NewsOne’s PolitickerOne blog tackles some of the most important topics in politics: Election 2016, moves by the Obama administration, voting rights, lawmaking, and the way that elected officials represent our communities. Three times a week, we will go beyond the mainstream media’s “pack” coverage of politics to highlight the underreported aspects of how politics and policy affect you and the people you care about. In between, follow the conversation on Twitter at #PolitickerOne.
Should Black Ministers Meet With Trump?
When Republican presidential candidate Donald Trump announced that 100 Black ministers would endorse his candidacy after a meeting Monday at his New York City headquarters, many were surprised–including the ministers themselves.
Last week, several Black pastors were invited to the event, including Los Angeles-based Bishop Clarence McClendon, and Detroit Bishop Corletta Vaughn, but disputed the claim that it was an endorsement. Both declined invites, but the denials prompted Trump’s campaign to cancel a news conference scheduled for Monday to announce the endorsements.
“Trump is an insult and embarrassment. But he represents the country we have become,” Vaughn wrote Wednesday on her Facebook page. “ZERO experience … Flaunting a ticket of unbridled bigotry, sexism, racism and everything that is wrong with America.”
The ministers’ meeting was criticized over the weekend in a letter from other Black faith leaders, who wrote in Ebony that Trump “uses overtly divisive and racist language on the campaign trail” and shouldn’t be a candidate for their support.
Indeed, the debate comes on the heels of reports that his supporters beat up a man wearing a Black Lives Matter T-shirt at a rally in Birmingham, Ala., and in light of Trump retweeting racist crime data from a Neo-Nazi group, not to mention his ceaseless anti-immigrant rants.
Atlantic City, New Jersey pastor Regena Thomas, and a Democratic political operative, told NewsOne that she knew immediately that Trump played the ministers when she heard about the alleged endorsements.
“As soon as I heard it, I knew they got played,” Thomas said. “First of all nonprofits or 501(c)(3) groups are prohibited from making political endorsements at the risk of losing their tax exempt status. Individual ministers can make endorsements, but not a church and that’s not always clear.”
Lord knows Trump will need votes from people of color if he makes it to the general election in November. A good lesson would be from failed GOP presidential candidate Mitt Romney, who lost to Barack Obama in 2012 after the president garnered a whopping 93 percent of support from African-Americans, 71 percent from Latinos and 73 percent from Asians over Romney.
During a news conference at his New York City Harlem-based National Action Network headquarters, the Rev. Al Sharpton briefly addressed the issue, saying it’s smart for Trump to meet with Black ministers, but he has to come to the table with substance.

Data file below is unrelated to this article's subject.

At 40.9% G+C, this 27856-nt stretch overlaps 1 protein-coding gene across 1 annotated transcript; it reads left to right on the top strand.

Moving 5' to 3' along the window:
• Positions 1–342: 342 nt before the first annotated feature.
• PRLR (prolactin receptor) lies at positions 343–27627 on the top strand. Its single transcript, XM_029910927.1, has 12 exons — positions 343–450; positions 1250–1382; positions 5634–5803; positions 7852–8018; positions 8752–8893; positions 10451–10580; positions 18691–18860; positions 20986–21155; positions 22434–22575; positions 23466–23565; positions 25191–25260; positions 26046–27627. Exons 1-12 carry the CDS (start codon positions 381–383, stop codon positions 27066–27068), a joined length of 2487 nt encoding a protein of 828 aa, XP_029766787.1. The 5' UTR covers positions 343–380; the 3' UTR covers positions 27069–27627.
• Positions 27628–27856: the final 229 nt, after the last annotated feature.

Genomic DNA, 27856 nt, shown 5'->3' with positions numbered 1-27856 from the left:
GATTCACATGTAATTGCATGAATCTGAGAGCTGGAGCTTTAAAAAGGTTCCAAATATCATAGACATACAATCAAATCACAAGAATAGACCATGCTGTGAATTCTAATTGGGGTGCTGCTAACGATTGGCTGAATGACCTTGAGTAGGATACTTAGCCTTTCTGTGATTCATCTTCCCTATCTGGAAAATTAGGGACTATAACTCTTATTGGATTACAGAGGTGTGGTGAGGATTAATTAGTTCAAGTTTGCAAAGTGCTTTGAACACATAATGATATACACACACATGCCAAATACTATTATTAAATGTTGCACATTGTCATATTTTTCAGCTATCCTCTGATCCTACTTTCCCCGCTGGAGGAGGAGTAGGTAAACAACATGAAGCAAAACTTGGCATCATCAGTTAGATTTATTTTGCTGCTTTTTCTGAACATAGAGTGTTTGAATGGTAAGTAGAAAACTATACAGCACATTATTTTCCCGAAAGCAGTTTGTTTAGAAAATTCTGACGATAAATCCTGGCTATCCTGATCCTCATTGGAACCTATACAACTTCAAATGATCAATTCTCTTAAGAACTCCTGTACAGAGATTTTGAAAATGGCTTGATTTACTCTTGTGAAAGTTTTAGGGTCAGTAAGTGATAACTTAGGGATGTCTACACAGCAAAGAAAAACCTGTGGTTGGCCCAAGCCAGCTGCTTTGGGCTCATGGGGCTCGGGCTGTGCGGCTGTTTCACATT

“I hope [Trump] is challenged by those ministers, who pastor people who are victims of gun violence, on his stand on gun violence, on his stand on gun control, on his stand on background checks, on his stand on how you deal with the question of uniting policing and the community. They should not let him make a cameo appearance. They should do a full-length Q&A.”
“It would be an insult to our community and the integrity of the cloth to just have a story that he met with Black preachers and didn’t really deal with the issues that affects those in their congregation, from immigration, to violence, to policing. I’m not clear on where Mr. Trump stands on those issues, and I’m sure he’ll call me a bunch of names tonight because that’s what he does. But when you get through all of that, where is the substance? What is it that he’s proposing to do for members of the congregation?
“It’s a smart thing to do to meet with Black ministers because a majority of Black voters still go to church,” Sharpton continued, noting that Black faith leaders also plan to meet with Democrats.
“The question is, now that you are in the room with them, can you fill a room by answering their questions?” Sharpton said.
PHOTO CREDIT: Getty
Black Leaders Call For National Gun Violence Awareness Month
During a press conference Monday at his New York City Harlem-based National Action Network headquarters, the Rev. Al Sharpton announced that congressional leaders plan to tackle national gun violence through a month-long awareness campaign similar to those that fight breast cancer, heart disease and diabetes.
U.S. Reps. Charlie Rangel and Hakeem Jeffries, both of New York, will introduce a resolution Tuesday to promulgate a national gun violence awareness month, much like the one in New York State.
“It will be as substantive as we make it,” Sharpton said in a response to question about whether the month would simply be symbolic. He said elected officials would join forces with faith leaders and celebrities like director Spike Lee, who attended the news conference, to travel around the nation speaking out against gun violence.
After the premiere of his movie Chi-Raq on Tuesday, Lee plans to lead an anti-gun violence march.
N.Y. Assemblyman Keith Wright, who also attended the news conference, celebrated the national measure, which comes amid a spate of mass shootings across the nation, most recently at a Planned Parenthood clinic in Colorado Springs, Colo.
“New York is the only state in the union to have a gun violence awareness month,” he said. “We will be leading a petition drive to make sure this issue does not go away. I cannot thank our congress people enough for leading this national effort, the first of its kind, to let it be known that this is not just a problem here in Harlem, not just a problem in New York, it’s a problem throughout the nation.”